Can you hear it?
The sound of something burning
On the merry-go-round tonight
Ahoy, Echo & The Bunnymen fans and vinyl collectors! It is time to rejoice! The band announces a reissue campaign of their studio albums on vinyl.
On Oct. 22, Rhino will reissue Crocodiles, Heaven Up Here, Porcupine, and Ocean Rain on 180-gram black vinyl — exclusively sold in “brick and mortar” retailers, according to the label. Coloured pressings — on yellow, blue, white, and transparent blue vinyl, respectively — will be sold only through Rhino.com.
Echo & The Bunnymen have also announced that they are releasing merch to “celebrate the albums.” You can find it here.
The Liverpudlian Echo & The Bunnymen formed in 1978, featuring Ian McCulloch (vocals/rhythm guitar), Will Sergeant (lead guitar), Les Pattinson (bass), and later drummer Pete De Freitas. The band initially featured a drum machine, assumed by many to be the fabled “Echo,” though this has since been debunked by the band. In the 1982 book Liverpool Explodes!, Will Sergeant explained:
We had this mate who kept suggesting all these names like The Daz Men or Glisserol and the Fan Extractors. Echo and the Bunnymen was one of them. I thought it was just as stupid as the rest.
Pictures on My Wall came out on Zoo Records in 1979, later appearing on their debut 1980 album Crocodiles. The album ultimately broke into the Top 20, finishing in many critics greatest ever debut album lists. Heaven Up Here followed in 1981. By the release of 1983’s Porcupine, produced by Ian Broudie (Lightning Seeds), the band had leapt into the mainstream. Their triumphant Ocean Rain, however, took their sound to a whole new level, fusing psychedelic post-punk with orchestral elements, collaborating with composer Adam Peters and a 35-piece orchestra set.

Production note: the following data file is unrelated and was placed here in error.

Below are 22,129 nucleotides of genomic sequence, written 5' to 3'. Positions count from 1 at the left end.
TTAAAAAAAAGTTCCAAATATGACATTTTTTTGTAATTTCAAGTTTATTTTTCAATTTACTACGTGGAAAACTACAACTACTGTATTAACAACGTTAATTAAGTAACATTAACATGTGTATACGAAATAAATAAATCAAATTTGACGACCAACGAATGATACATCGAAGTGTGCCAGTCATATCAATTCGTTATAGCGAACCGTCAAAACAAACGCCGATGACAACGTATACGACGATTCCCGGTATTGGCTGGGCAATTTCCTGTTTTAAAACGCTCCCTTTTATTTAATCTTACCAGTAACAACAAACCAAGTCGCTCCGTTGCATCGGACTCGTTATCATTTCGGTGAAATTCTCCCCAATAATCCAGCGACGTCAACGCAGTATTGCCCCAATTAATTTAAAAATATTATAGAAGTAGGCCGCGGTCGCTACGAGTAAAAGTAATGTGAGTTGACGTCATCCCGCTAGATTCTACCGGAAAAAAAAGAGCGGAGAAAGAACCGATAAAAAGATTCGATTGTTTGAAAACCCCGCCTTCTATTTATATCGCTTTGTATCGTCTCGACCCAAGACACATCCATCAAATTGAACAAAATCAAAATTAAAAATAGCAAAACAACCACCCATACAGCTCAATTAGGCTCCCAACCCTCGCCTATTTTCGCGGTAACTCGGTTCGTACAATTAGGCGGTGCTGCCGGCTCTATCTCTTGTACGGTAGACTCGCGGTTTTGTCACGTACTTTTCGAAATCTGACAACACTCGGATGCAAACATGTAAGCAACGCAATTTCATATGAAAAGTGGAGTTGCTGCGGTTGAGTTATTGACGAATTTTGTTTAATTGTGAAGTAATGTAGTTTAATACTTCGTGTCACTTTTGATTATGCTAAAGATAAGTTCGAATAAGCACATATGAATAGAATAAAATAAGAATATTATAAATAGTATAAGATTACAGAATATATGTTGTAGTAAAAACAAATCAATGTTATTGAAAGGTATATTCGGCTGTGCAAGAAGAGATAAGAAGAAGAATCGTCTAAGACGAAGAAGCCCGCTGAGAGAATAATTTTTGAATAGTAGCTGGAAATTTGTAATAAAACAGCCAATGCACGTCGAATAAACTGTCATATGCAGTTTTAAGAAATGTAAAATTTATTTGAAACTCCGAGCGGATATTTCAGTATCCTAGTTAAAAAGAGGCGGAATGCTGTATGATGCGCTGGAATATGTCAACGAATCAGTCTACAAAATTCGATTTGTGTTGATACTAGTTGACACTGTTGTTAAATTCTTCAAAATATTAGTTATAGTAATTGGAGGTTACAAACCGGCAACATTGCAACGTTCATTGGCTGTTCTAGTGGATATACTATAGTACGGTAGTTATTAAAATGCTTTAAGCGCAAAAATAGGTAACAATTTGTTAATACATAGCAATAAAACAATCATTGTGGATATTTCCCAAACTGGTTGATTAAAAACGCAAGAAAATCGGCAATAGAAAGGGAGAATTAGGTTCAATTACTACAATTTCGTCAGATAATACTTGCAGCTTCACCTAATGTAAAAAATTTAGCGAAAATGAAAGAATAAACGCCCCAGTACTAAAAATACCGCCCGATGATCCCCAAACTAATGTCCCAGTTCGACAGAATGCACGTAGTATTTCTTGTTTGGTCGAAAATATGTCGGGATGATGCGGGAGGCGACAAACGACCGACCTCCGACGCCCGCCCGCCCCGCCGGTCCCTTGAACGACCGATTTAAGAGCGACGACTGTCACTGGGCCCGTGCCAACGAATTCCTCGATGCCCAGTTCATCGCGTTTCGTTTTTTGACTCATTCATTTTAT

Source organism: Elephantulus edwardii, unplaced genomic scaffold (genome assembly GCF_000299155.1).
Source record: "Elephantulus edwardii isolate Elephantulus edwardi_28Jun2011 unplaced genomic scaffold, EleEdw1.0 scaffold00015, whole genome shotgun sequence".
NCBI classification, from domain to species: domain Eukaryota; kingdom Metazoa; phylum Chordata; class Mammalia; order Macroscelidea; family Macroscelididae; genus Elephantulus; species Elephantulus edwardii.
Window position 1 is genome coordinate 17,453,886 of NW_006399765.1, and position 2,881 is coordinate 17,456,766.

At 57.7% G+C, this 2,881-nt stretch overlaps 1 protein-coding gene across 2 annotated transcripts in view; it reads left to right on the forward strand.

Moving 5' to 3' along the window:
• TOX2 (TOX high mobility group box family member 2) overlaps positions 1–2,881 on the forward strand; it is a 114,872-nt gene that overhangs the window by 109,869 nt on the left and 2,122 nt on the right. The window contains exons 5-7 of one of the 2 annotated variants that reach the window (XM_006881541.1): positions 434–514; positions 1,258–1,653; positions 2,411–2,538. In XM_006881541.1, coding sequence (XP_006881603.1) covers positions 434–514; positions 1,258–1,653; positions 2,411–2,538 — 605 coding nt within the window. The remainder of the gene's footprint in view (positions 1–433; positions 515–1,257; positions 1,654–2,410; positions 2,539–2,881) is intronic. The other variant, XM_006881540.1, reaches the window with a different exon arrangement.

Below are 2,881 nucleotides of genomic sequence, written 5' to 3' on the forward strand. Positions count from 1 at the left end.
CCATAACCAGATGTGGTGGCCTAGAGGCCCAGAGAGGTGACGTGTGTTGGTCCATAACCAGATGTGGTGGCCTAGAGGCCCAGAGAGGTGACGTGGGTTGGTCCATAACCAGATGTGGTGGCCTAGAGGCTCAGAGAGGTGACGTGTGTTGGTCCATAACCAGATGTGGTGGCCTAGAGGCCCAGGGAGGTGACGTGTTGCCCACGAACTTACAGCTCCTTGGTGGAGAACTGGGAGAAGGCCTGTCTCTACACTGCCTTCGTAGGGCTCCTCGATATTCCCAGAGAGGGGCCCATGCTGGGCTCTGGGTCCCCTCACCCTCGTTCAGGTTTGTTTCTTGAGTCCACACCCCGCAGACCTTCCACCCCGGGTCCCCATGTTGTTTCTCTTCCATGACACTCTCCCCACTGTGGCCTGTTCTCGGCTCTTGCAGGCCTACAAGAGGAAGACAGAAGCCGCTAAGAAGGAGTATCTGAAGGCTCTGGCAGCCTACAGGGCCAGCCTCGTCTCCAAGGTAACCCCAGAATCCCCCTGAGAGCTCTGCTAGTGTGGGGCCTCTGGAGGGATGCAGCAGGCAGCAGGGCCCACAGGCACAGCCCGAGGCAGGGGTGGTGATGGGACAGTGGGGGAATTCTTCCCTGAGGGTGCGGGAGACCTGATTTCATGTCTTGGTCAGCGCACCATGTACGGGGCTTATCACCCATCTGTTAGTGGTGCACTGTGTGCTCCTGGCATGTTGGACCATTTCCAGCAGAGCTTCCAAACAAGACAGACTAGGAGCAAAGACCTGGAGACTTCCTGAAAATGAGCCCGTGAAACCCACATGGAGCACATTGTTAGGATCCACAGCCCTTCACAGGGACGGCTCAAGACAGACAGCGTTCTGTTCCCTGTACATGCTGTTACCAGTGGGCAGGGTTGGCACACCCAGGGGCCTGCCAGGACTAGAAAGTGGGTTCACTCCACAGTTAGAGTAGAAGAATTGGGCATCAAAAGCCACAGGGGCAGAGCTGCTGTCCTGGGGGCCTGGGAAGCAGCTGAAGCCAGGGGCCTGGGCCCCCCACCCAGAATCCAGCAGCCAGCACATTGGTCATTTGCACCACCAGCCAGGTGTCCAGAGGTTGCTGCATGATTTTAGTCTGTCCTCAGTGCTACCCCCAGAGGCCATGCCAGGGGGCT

De Freitas played with the band through all four landmark albums until escalating mental health and addiction struggles led him to quit and move to America. He later returned, but after his initial departure, the band struggled with personnel shifts, personal crises, studio pressures, ego clashes, and increasing demands of commercialism…and the tragic death of De Freitas in a motorbike accident on his way to a rehearsal. The band called it quits in 1993, reformed three years later, and has toured and released several albums to varying degrees of success ever since. Currently, the only remaining members are McCulloch and Sergeant.
Echo & The Bunnymen’s creative brilliance, nonetheless, outshines their oft-tumultuous history.